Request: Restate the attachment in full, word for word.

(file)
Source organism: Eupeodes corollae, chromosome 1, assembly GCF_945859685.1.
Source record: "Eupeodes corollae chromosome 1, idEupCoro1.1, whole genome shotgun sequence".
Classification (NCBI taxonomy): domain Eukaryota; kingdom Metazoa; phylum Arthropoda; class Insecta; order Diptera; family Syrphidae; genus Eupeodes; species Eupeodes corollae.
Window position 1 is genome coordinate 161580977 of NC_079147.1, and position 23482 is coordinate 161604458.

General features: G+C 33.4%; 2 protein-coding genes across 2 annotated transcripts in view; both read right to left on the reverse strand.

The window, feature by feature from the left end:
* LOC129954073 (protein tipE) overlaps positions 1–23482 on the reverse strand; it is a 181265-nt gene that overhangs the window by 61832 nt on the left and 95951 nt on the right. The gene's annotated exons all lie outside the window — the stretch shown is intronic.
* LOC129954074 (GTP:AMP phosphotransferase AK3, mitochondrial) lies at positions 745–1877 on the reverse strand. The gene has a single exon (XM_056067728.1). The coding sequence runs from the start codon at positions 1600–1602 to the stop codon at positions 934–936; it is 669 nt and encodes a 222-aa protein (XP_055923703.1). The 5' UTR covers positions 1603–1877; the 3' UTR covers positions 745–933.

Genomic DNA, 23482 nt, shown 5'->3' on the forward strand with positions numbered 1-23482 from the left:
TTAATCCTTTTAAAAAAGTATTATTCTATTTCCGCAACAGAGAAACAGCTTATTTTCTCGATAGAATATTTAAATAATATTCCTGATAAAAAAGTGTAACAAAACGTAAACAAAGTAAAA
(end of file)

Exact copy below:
Source organism: Eupeodes corollae, chromosome 1, assembly GCF_945859685.1.
Source record: "Eupeodes corollae chromosome 1, idEupCoro1.1, whole genome shotgun sequence".
Classification (NCBI taxonomy): domain Eukaryota; kingdom Metazoa; phylum Arthropoda; class Insecta; order Diptera; family Syrphidae; genus Eupeodes; species Eupeodes corollae.
Window position 1 is genome coordinate 161580977 of NC_079147.1, and position 23482 is coordinate 161604458.

General features: G+C 33.4%; 2 protein-coding genes across 2 annotated transcripts in view; both read right to left on the reverse strand.

The window, feature by feature from the left end:
* LOC129954073 (protein tipE) overlaps positions 1–23482 on the reverse strand; it is a 181265-nt gene that overhangs the window by 61832 nt on the left and 95951 nt on the right. The gene's annotated exons all lie outside the window — the stretch shown is intronic.
* LOC129954074 (GTP:AMP phosphotransferase AK3, mitochondrial) lies at positions 745–1877 on the reverse strand. The gene has a single exon (XM_056067728.1). The coding sequence runs from the start codon at positions 1600–1602 to the stop codon at positions 934–936; it is 669 nt and encodes a 222-aa protein (XP_055923703.1). The 5' UTR covers positions 1603–1877; the 3' UTR covers positions 745–933.

Genomic DNA, 23482 nt, shown 5'->3' on the forward strand with positions numbered 1-23482 from the left:
TTAATCCTTTTAAAAAAGTATTATTCTATTTCCGCAACAGAGAAACAGCTTATTTTCTCGATAGAATATTTAAATAATATTCCTGATAAAAAAGTGTAACAAAACGTAAACAAAGTAAAA